Fabrice Muamba suffering a cardiac arrest whilst playing in March.
Fabrice Muamba collapsed during a match between Bolton Wanders and Tottenham Hotspur in March. Reuters

FIFA have urged that a defibrillator is needed on every football field if sudden cardiac deaths are to be prevented. Speaking at the 2nd FIFA medical conference in Budapest, Hungary, the chairman of the committee Michel d'Hooghe stated:

"We came to the result that over the last five years we had 84 fatal cases of sudden cardiac deaths on our football fields and 24 cases of sudden cardiac arrests; that means it was a good result. What is also important is the lessons that we learnt from that questionnaire that only in 20% of the cases there was a defibrillator present at the field or around the field."

"There must be an absolute need of a defibrillator on all the football fields so if there is one word that we would like you to take away from here it is please let us have a defibrillator at every football field because that can be a matter of death or life."

His comments come after separate cases in the last two months where two footballers suffered from cardiac arrests.

The plight of Fabrice Muamba shocked the nation after the Bolton Wanderers midfielder collapsed during an FA Cup match against Tottenham Hotspur on March 17. Treated on the field for his sudden cardiac arrest, it was reported that the player's heart stopped beating for 78 minutes, before he finally recovered at the London Chest Hospital. One month later on April 14, tragedy struck as the Italian footballer Piermario Morasini died whilst playing for Serie B side Livorno.

Fatal cardiac arrests during football matches have been on the rise in recent years, with 16 deaths in the last five years alone. Other high profile players to have died whilst playing include Cameroonian international Marc-Vivien Foe, and Spain U-21 player Daniel Jarque.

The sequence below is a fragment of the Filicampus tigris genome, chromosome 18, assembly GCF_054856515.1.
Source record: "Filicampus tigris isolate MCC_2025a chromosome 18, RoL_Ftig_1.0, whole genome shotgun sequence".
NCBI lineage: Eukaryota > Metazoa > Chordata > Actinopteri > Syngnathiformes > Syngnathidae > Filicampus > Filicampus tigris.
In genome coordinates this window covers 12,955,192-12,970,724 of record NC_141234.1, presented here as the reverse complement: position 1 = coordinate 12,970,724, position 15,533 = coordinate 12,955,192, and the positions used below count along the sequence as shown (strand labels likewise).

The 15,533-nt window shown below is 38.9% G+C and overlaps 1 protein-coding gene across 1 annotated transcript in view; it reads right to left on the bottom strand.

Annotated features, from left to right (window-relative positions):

D'Hooghe's comments were backed by Jiri Dvorak, FIFA's chief medical officer. He stated that whilst fatal heart attacks for footballers was below the statistical average, having defibrillators at all matches would significantly increase the chances of any players who suffers a cardiac arrest on the field.

"For me those 84 cases are not alarming results but it only shows that it exists and comparing to the incidents among normal population one to 200,000 we would expect with 300 million football players approximately 1500 deaths around the world per year."

"We do not know the figure behind, but definitely sport makes us aware of this number of nameless people who might be dying due to not known underlying disease. And here in the future we will push the research strongly in support of FIFA to get more information about the underlying pathology from the cardiological part but more important even from the ethnical differences and the genetic predisposition so the research will go very much into the genetics of the sporting people."

Dvorak went on to say that players should also take responsibility by not feigning injuries, a view shared by English referee Howard Webb at the conference.

Webb, who was refereeing the match when Muamba collapsed, stated that there was a danger that players, 'crying wolf', could leave referees unsure of whether an injury is serious or not.

"One of our obligations as a referee is to try and observe fair play and keep the game flowing when we can. But, if players cry wolf too many times, then there is a possibility that maybe we will not react in the way we need to do based on what we saw there."

"If we come under criticism for stopping the games too many times for doctors or physisos to enter the field of play then referees might be inclined not to stop the game."